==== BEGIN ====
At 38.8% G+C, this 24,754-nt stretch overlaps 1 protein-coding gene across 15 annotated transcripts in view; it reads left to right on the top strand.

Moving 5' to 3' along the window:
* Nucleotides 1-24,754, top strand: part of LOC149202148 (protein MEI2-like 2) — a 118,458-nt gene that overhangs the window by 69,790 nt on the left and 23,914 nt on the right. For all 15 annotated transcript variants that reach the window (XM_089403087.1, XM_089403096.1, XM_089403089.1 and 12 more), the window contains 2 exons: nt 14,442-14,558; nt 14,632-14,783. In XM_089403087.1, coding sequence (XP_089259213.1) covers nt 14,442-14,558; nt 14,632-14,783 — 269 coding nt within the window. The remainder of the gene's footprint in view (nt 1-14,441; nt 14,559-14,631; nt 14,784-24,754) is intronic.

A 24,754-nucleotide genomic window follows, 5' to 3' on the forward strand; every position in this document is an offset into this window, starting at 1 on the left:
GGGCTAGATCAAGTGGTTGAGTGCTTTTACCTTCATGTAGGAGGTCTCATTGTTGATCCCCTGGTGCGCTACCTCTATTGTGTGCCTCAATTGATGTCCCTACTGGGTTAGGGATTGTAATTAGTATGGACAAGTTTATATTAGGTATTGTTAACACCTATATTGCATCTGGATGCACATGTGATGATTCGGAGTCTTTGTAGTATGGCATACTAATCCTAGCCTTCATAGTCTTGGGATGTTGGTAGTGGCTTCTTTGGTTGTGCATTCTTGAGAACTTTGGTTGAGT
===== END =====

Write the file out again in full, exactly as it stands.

At 38.8% G+C, this 24,754-nt stretch overlaps 1 protein-coding gene across 15 annotated transcripts in view; it reads left to right on the top strand.

Moving 5' to 3' along the window:
* Nucleotides 1-24,754, top strand: part of LOC149202148 (protein MEI2-like 2) — a 118,458-nt gene that overhangs the window by 69,790 nt on the left and 23,914 nt on the right. For all 15 annotated transcript variants that reach the window (XM_089403087.1, XM_089403096.1, XM_089403089.1 and 12 more), the window contains 2 exons: nt 14,442-14,558; nt 14,632-14,783. In XM_089403087.1, coding sequence (XP_089259213.1) covers nt 14,442-14,558; nt 14,632-14,783 — 269 coding nt within the window. The remainder of the gene's footprint in view (nt 1-14,441; nt 14,559-14,631; nt 14,784-24,754) is intronic.

A 24,754-nucleotide genomic window follows, 5' to 3' on the forward strand; every position in this document is an offset into this window, starting at 1 on the left:
GGGCTAGATCAAGTGGTTGAGTGCTTTTACCTTCATGTAGGAGGTCTCATTGTTGATCCCCTGGTGCGCTACCTCTATTGTGTGCCTCAATTGATGTCCCTACTGGGTTAGGGATTGTAATTAGTATGGACAAGTTTATATTAGGTATTGTTAACACCTATATTGCATCTGGATGCACATGTGATGATTCGGAGTCTTTGTAGTATGGCATACTAATCCTAGCCTTCATAGTCTTGGGATGTTGGTAGTGGCTTCTTTGGTTGTGCATTCTTGAGAACTTTGGTTGAGT